Some things are weird, you know? Apparently if you are me? A whole lot of things are weird. Complicated, if you will. I get excited over recycling. I fret when I am unfriended on The Facebook. I devote a whole lot of time to thinking about things I can't change. I found myself in a meeting last week during which at least twenty minutes of the conversation was devoted to which Star Trek character the team lead could most closely identify with. That's weird. All of it.
You know what else is weird? Ordering a death certificate for someone who died at thirty-five. Someone who used to be your spouse. Someone who, even in death, remains a mystery.
More than weird, really. I'm angry all over again. I kind of hate myself for having any emotion about this at all, but quite honestly? I do. He was not a good person and death did not make him a good person, but something in me makes me unable to rejoice in the death of anyone. No matter who they are. I just can't do it.
There is something inherently wrong about being thirty-five and dead. Maybe because I am thirty-five. I am still becoming who I want to be. I am still growing as a human being. I am still learning a lot of everything. Thirty-five is very young. So. Very. Young.
Maybe it's because I don't have the answers. I'll never know what he was thinking or why he decided to pretend that the Boy and the Girl didn't exist. Why I am the one, once again, left to answer the questions that have no real answers.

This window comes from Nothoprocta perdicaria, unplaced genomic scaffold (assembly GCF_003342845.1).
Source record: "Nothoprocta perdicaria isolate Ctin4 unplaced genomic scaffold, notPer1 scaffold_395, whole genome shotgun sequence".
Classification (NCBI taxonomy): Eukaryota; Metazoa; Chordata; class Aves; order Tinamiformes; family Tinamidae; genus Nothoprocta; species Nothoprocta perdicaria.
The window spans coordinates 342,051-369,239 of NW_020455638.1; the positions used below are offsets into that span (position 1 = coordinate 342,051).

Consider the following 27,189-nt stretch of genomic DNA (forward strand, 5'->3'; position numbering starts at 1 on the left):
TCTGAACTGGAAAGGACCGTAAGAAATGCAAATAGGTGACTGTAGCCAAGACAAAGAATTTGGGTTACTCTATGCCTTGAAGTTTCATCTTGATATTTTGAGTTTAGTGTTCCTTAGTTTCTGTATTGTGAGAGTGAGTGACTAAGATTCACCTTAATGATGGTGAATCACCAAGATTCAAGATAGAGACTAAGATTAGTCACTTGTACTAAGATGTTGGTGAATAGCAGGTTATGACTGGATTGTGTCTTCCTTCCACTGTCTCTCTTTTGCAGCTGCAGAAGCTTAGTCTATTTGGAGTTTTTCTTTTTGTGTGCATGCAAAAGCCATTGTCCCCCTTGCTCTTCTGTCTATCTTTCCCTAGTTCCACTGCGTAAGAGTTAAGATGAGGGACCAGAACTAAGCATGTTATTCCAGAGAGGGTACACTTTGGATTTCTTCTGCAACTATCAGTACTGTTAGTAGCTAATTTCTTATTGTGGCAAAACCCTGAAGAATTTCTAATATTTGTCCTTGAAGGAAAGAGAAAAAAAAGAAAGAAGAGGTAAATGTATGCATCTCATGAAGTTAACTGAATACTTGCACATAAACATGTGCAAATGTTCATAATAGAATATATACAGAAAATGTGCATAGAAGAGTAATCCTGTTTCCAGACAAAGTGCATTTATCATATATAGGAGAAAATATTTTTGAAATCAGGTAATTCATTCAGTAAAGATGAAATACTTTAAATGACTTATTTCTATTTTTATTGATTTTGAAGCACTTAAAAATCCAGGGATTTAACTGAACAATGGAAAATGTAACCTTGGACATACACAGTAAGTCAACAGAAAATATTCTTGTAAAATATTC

I watched Maury last night (shut up) and on the show, amidst the screaming young women who were 200% sure that P-Dawg was the father, was a lady with a dead son who wanted desperately to be a grandmother. The outcomes aren't generally positive for those on the Maury program, but this time? It was. The baby was proven to belong to her dead son and she rejoiced as she squeezed the blond toddler (who was, understandably, quite alarmed) and sobbed in gratitude for this life. This gift.
It made me sad. More sad than the Maury program usually makes me, which is very, very sad.
I cannot allow myself to think of scenarios in which my son or daughter died. I simply cannot. But I would like to believe, and do believe, that if they had a child, walking this earth, a small piece of them that I was still able to see and touch and hold and listen to and love, that I simply could not let that rest. I cannot imagine not wanting to know every single thing I could about this person. Do they have her eyes? Do they make that face like he did when he smiled?
I can't imagine this. It hurts to even try.
I am trying to put myself in other peoples shoes and maybe I just can't. I am approaching this as a mother and maybe that's the wrong way to look at it. Maybe this is just another one of my failings as a human being. This inability to understand. Because I can't look at my daughter without thinking, "I want to know every single thing about her". I can't look at my son without thinking, "He makes me laugh every day of my life and I want that forever". I cannot look at the pair of them collectively without thanking God for giving me the best years of my life. I cannot ever, ever imagine not wanting them around. Not wanting their spouses to be part of our family. Not wanting to love and nurture and know their children.
Ordering a death certificate is like another death. It's somehow an acknowledgement that I'm never going to have the answers. That I'm always going to have to wonder why. I'm angry all over again and sick and furious with myself that I can't fix anything. Angry that it probably was all for the best, but I just can't see it now.
I don't like it.